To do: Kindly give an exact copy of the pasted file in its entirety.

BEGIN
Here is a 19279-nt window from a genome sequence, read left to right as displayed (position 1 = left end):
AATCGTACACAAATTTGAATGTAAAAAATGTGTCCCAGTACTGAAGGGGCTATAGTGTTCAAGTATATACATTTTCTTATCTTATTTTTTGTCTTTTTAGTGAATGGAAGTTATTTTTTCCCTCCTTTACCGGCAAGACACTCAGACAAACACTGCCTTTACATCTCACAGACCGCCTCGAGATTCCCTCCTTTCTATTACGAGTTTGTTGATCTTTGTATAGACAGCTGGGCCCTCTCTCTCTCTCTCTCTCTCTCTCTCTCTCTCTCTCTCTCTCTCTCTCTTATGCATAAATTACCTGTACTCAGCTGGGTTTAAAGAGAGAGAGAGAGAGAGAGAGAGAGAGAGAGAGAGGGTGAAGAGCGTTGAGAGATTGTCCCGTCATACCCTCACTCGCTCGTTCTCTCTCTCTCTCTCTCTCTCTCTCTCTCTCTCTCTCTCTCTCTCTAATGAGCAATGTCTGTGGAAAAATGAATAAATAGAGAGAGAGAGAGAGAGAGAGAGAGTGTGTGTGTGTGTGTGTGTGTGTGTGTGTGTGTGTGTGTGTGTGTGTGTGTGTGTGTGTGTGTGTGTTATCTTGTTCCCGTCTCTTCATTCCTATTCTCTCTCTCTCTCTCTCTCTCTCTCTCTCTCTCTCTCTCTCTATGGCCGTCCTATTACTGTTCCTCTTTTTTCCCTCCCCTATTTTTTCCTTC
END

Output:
Here is a 19279-nt window from a genome sequence, read left to right as displayed (position 1 = left end):
AATCGTACACAAATTTGAATGTAAAAAATGTGTCCCAGTACTGAAGGGGCTATAGTGTTCAAGTATATACATTTTCTTATCTTATTTTTTGTCTTTTTAGTGAATGGAAGTTATTTTTTCCCTCCTTTACCGGCAAGACACTCAGACAAACACTGCCTTTACATCTCACAGACCGCCTCGAGATTCCCTCCTTTCTATTACGAGTTTGTTGATCTTTGTATAGACAGCTGGGCCCTCTCTCTCTCTCTCTCTCTCTCTCTCTCTCTCTCTCTCTCTCTCTCTCTTATGCATAAATTACCTGTACTCAGCTGGGTTTAAAGAGAGAGAGAGAGAGAGAGAGAGAGAGAGAGAGAGGGTGAAGAGCGTTGAGAGATTGTCCCGTCATACCCTCACTCGCTCGTTCTCTCTCTCTCTCTCTCTCTCTCTCTCTCTCTCTCTCTCTCTCTCTAATGAGCAATGTCTGTGGAAAAATGAATAAATAGAGAGAGAGAGAGAGAGAGAGAGAGTGTGTGTGTGTGTGTGTGTGTGTGTGTGTGTGTGTGTGTGTGTGTGTGTGTGTGTGTGTGTGTGTGTTATCTTGTTCCCGTCTCTTCATTCCTATTCTCTCTCTCTCTCTCTCTCTCTCTCTCTCTCTCTCTCTCTCTATGGCCGTCCTATTACTGTTCCTCTTTTTTCCCTCCCCTATTTTTTCCTTC